However the probability of flipping 21 tails in a row is certainly not 50/50, that’s a statistical outlier for sure. Often people can mistake the longer term probability with the probability of what will happen next.

Now if one equates the above situation to a market in general the reaction of many to the 20 tails scenario is to jump aboard the winning train, tails never fails. It will be argued that success does not diminish future prospects because the statistical chances on the next toss have not worsened.

The reality however is that:

  1. The statistical likelihood of more heads in the future is much higher because parity will reassert over longer timeframes
  2. It is far cheaper to buy heads when everyone is loving the tails, this is a basic flaw in the inefficient market theory, it discounts the influence of human emotion and emotions are not grounded in logic and probability (it’s partly why people smoke or get married even though the chances of a bad outcome are high)

So simply, the optimum time to invest in an asset is when the market incorrectly undervalues its future prospects and as much as is ever possible the near certainty of a positive occurrence.

The casino

The games offered to gamblers are predicated on random chance with no way of anyone knowing what will happen next.

The casino knows that over time the odds are in its favour; that gamblers in aggregate can’t win.

It knows that individuals will win over short periods and actually that is important and desirable as it gives the illusion that the casino can be beaten but in reality it can’t.

The only way to beat the casino (market) is to card count, to use the flow of information of what cards have come out already to be able to calculate the constantly revising odds of the probability of what cards are left and whether that makes the odds favourable or not.

This practice changes the probability of success and is therefore not allowed by a casino because then they will lose.

The very best investors have realised that whilst casinos don’t allow card counting, markets in effect do.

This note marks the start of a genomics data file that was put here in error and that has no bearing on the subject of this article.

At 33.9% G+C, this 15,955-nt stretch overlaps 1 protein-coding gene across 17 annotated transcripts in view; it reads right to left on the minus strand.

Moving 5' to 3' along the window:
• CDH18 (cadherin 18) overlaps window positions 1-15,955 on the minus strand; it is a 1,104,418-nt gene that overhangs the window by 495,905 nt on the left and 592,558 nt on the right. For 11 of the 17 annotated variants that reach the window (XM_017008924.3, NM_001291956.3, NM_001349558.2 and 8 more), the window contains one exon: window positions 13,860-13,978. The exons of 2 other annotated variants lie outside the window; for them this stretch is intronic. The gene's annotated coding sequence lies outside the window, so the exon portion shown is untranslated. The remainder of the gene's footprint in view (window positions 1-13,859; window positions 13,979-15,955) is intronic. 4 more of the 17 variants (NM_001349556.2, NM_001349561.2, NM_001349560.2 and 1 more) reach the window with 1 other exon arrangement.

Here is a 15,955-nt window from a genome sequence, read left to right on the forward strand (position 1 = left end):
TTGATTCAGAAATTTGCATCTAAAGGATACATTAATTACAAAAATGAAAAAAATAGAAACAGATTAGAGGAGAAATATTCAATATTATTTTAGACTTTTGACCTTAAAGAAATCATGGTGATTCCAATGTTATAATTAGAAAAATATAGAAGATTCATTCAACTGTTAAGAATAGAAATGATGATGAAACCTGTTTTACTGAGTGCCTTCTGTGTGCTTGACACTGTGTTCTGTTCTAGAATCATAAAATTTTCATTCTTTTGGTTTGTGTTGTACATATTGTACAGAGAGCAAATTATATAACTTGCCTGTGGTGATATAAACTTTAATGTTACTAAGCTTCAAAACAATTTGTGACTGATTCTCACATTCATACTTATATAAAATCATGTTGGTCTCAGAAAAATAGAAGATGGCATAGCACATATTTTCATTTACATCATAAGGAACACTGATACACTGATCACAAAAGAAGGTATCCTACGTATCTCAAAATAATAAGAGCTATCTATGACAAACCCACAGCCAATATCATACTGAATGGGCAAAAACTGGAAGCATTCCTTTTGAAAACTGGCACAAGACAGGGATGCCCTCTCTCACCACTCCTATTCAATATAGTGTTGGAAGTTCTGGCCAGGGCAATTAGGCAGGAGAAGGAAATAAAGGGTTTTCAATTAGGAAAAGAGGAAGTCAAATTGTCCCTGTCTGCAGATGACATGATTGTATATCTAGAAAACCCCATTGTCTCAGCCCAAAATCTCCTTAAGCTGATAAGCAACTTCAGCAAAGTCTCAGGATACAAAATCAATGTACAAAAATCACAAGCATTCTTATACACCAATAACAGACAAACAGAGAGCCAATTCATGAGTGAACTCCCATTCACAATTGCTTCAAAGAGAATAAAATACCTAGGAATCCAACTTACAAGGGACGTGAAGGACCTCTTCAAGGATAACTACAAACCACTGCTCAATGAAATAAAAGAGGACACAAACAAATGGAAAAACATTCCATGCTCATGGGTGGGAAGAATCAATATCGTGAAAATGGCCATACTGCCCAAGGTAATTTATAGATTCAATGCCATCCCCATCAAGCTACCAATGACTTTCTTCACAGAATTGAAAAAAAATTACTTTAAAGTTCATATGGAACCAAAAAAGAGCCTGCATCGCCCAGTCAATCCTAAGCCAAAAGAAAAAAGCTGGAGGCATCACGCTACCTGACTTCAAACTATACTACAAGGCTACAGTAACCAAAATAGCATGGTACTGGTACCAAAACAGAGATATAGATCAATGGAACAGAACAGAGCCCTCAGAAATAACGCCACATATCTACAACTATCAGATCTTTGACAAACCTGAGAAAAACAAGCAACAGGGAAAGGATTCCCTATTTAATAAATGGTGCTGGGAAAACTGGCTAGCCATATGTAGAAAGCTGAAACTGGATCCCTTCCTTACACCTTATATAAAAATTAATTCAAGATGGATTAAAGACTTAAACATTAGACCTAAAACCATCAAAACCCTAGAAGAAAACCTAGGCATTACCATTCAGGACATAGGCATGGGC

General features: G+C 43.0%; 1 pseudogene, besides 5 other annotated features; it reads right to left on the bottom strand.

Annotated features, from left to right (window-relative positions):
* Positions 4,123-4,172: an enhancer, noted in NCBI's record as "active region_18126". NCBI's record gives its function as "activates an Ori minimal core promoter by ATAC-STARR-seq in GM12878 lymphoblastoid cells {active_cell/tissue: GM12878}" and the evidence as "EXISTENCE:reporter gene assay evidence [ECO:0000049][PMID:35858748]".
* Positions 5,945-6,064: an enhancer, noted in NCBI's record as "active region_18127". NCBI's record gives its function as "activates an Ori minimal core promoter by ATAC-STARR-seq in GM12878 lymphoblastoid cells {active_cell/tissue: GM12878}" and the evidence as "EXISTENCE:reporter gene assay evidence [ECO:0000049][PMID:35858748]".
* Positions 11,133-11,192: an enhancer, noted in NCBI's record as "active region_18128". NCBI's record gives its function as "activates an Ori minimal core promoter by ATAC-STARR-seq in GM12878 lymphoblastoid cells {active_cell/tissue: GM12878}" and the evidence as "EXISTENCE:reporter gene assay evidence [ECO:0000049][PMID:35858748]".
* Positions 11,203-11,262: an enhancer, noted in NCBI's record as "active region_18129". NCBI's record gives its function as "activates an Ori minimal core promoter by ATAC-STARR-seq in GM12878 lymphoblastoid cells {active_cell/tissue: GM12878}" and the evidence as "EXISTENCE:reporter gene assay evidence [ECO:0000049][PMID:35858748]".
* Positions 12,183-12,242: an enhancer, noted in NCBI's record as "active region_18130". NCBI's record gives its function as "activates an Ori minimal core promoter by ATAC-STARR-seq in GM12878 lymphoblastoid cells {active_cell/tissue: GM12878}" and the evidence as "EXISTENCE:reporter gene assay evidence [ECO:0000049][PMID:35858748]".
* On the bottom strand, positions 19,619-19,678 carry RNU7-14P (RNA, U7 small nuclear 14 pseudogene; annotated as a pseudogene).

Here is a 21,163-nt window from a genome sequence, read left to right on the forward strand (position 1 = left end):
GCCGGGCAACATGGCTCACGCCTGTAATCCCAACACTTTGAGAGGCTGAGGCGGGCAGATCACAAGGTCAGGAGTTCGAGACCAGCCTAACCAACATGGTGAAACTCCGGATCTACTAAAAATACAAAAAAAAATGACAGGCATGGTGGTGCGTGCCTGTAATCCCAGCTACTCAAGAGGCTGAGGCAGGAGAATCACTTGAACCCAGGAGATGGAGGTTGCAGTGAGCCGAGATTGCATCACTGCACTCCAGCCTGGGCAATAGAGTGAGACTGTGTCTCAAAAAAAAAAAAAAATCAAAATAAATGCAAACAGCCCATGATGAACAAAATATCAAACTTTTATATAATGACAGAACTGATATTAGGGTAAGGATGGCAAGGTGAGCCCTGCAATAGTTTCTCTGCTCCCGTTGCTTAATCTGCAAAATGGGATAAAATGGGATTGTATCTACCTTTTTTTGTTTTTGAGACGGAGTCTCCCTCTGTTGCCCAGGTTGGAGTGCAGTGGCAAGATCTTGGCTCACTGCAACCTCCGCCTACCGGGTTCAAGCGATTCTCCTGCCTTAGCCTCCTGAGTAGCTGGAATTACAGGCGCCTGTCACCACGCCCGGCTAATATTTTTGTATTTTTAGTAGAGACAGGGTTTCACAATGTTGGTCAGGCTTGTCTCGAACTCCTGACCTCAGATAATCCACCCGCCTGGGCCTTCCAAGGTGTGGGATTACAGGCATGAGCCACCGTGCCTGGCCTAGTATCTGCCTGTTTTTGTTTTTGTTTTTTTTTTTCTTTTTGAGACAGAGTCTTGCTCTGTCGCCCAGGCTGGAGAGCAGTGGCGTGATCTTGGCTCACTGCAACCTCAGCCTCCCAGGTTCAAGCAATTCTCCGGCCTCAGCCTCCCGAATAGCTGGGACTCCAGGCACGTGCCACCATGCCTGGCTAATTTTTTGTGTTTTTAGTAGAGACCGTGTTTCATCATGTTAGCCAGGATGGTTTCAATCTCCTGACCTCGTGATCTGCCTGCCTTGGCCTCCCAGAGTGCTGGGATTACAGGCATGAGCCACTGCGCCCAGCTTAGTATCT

They have worked out that if they are highly disciplined and watch multiple hands (share price moves) being played over long periods there will be a few situations where the statistical probability hugely favours them, at these times and these times only do they put down their chips because it’s mathematically sensible to do so.

This does not mean every hand (share purchase) will be a winner but it does mean that they have turned themselves from gambler into casino owner.

NOTE: This is written in a personal capacity and reflects the view of the author. The post has been checked and approved to ensure that it is both accurate and not misleading. However, this is a blog and the reader should accept that by its very nature many of the points are subjective and opinions of the author. This is not a recommendation to buy any product or service including any share or fund mentioned. Individuals wishing to buy any product or service as a result of this blog must seek advice or carry out their own research before making any decision, the author will not be held liable for decisions made as a result of this blog (particularly where no advice has been sought). Investors should also note that past performance is not a guide to future performance and investments can fall as well as rise.